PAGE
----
Passion Week: Ten Days that Changed the World, Day NINE (Matthew. 27:57-66; Luke 23:47-56; John 19:31-42): As Friday came to a close and the Sabbath began, the Gospels report that two somewhat surprising figures step forward to make arrangements for Jesus’ body. “Later, Joseph of Arimathea asked Pilate for the body of Jesus. Now Joseph was a disciple of Jesus, but secretly because he feared the Jewish leaders. With Pilate’s permission, he came and took the body away. He was accompanied by Nicodemus, the man who earlier had visited Jesus at night“. (John 19:38-39, NIV) The appearance of these men is very surprising, even though we know both of them had been involved with Jesus before. As Pharisees or members of the council, they took great risks to bury Jesus.  They identified themselves with him on this Sabbath Eve when there was seemingly nothing to gain and everything to lose. They faced ostracism and persecution for taking this action, but their love for Jesus was so strong they did it anyway.

I’d love to know what their stories were after this, what risks they took to go get Jesus’ body, and how it affected them the rest of their lives… (Won’t it be cool to ask them?) And their actions make me question something… How many of us follow Jesus just because we love him, rather than for what he can do for us? I know that’s hard to separate, but it’s a question worth asking yourself on Easter.

Saturday (the Jewish Sabbath) was a quiet day, when Israelites did not work or move around much. This Sabbath began with Jesus dead and in the grave. Judas has committed suicide. The disciples are scattered and afraid. Peter in particular must have spent this day broken over how he let Jesus down. The boldest disciple failed to identify with Jesus when it counted most, and I imagine that he spent the day utterly distraught over what he had done and hadn’t done…You and I have had broken days or moments like that…Just remember that it’s Saturday, but Sunday’s coming!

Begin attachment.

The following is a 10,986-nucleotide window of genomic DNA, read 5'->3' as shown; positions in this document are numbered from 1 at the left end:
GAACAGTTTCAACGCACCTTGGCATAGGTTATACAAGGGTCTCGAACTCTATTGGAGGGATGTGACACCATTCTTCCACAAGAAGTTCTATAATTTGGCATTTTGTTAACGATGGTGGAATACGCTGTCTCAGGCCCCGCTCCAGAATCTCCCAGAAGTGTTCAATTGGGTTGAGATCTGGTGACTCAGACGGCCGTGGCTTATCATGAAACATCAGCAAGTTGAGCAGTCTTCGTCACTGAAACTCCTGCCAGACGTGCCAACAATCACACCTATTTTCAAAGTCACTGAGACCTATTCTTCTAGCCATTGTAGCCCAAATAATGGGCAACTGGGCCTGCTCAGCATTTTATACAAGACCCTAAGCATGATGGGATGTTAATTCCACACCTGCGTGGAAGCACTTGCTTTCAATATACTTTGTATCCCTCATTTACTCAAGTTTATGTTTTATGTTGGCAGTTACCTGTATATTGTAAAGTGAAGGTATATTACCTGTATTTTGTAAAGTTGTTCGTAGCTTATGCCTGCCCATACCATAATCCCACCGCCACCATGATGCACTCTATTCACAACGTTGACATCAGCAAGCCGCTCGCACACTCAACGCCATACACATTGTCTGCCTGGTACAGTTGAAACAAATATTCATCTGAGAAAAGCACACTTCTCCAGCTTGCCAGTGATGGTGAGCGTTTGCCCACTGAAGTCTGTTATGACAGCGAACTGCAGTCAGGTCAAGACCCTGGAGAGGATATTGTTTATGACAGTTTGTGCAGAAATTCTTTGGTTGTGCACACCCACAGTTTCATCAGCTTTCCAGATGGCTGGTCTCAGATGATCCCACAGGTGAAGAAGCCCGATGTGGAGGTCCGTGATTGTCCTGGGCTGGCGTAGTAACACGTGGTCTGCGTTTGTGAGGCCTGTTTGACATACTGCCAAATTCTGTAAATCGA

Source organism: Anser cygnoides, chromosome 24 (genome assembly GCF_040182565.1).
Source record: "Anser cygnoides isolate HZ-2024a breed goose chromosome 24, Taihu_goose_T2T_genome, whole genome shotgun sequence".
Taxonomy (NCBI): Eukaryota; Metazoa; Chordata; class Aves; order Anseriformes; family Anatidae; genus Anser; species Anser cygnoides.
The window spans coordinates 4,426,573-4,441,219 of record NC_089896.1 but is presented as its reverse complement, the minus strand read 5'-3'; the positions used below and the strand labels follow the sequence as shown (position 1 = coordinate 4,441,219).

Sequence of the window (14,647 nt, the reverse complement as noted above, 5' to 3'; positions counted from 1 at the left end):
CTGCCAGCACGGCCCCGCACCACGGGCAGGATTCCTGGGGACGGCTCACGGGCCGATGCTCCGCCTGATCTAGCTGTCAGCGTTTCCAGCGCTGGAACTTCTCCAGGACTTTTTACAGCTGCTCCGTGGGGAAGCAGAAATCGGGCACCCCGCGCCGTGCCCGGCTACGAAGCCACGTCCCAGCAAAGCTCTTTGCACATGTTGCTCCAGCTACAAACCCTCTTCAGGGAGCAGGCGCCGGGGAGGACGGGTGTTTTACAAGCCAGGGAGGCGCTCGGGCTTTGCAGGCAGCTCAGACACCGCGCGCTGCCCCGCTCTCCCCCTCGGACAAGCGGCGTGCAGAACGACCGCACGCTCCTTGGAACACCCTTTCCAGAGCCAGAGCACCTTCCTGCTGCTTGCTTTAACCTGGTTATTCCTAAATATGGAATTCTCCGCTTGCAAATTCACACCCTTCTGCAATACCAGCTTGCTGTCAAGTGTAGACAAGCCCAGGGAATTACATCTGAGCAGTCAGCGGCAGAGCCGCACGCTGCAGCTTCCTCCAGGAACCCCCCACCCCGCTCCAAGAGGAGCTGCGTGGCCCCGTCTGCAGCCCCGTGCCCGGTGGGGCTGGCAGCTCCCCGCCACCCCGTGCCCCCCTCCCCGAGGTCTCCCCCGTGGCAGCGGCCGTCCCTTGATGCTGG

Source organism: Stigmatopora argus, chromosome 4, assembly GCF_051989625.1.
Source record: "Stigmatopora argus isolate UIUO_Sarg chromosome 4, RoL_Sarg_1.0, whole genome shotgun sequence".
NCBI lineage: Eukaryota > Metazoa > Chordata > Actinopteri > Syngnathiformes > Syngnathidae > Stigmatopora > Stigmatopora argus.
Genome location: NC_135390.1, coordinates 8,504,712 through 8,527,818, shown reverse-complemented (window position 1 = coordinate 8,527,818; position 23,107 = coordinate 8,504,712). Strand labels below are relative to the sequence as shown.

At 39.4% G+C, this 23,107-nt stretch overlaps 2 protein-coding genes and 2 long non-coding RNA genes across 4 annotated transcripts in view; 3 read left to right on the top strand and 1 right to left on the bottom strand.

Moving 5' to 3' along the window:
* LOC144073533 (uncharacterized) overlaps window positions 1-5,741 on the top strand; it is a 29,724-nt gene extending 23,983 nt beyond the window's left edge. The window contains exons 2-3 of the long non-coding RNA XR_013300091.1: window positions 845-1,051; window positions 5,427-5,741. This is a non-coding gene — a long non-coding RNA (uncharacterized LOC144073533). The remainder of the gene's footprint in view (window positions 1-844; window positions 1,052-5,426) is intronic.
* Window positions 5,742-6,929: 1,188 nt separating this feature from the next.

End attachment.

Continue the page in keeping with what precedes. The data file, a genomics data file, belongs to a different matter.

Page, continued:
As you reflect on Good Friday and the cross, there are many things to consider. Sin is a deadly business. So was paying for it. You’ve seen images of the cross. The crucifixion day has been vividly portrayed in songs, films and books that provide context and emotional connection to how Christ suffered and died and what his death accomplished. Simply put, he paid for the sins of the world, for your sins and mine, and offered himself as a voluntary sacrifice. I believe if there were an easier way, God the Father would have provided it. Since it was the ONLY way, God the Son carried out his mission.

As Paul said, “For if, by the trespass of the one man, death reigned through that one man, how much more will those who receive God’s abundant provision of grace and of the gift of righteousness reign in life through the one man, Jesus Christ!” (Romans 5:17, NIV). Caiaphas was obviously not in agreement with nor aware of the true outcome of Christ’s mission, but he was inadvertently spot on when he advocated getting rid of Jesus so that the Romans would not punish Israel for insurrection: “You do not realize that it is better for you that one man die for the people than that the whole nation perish.” (John 11:50, NIV) One man died so that all could live.

The day between the cross and Easter is the pivotal day in human history, and it offers a chance to reflect on the pivotal sentence in human history: “For God so loved the world that he gave his only begotten Son, that whosoever believes in Him should not perish, but have everlasting life.” If that sentence is true, then ALL OTHER SENTENCES pale in comparison. Easter Sunday is the exclamation point on that sentence. What do YOU believe about the cross?

 

It's not about fertility, or lilies in the Spring;
It's not about the things that bloom or little birds that sing.
It isn't Easter baskets, filled with Peeps and Easter treats,
Like chocolate bunny rabbits or a bunch of egg-shaped sweets.
Easter is much more than children scrambling on a search--
It's even more than Easter Sunday worshipping at church.
Easter means that one man sinned, and through that sin we fell,
Unable to redeem ourselves or save ourselves from hell,
Until on Easter Jesus conquered death, and time, and space,
And took my punishment for sin: He died and took my place.
He bore the scourging and the cross, and Satan's mocking laugh,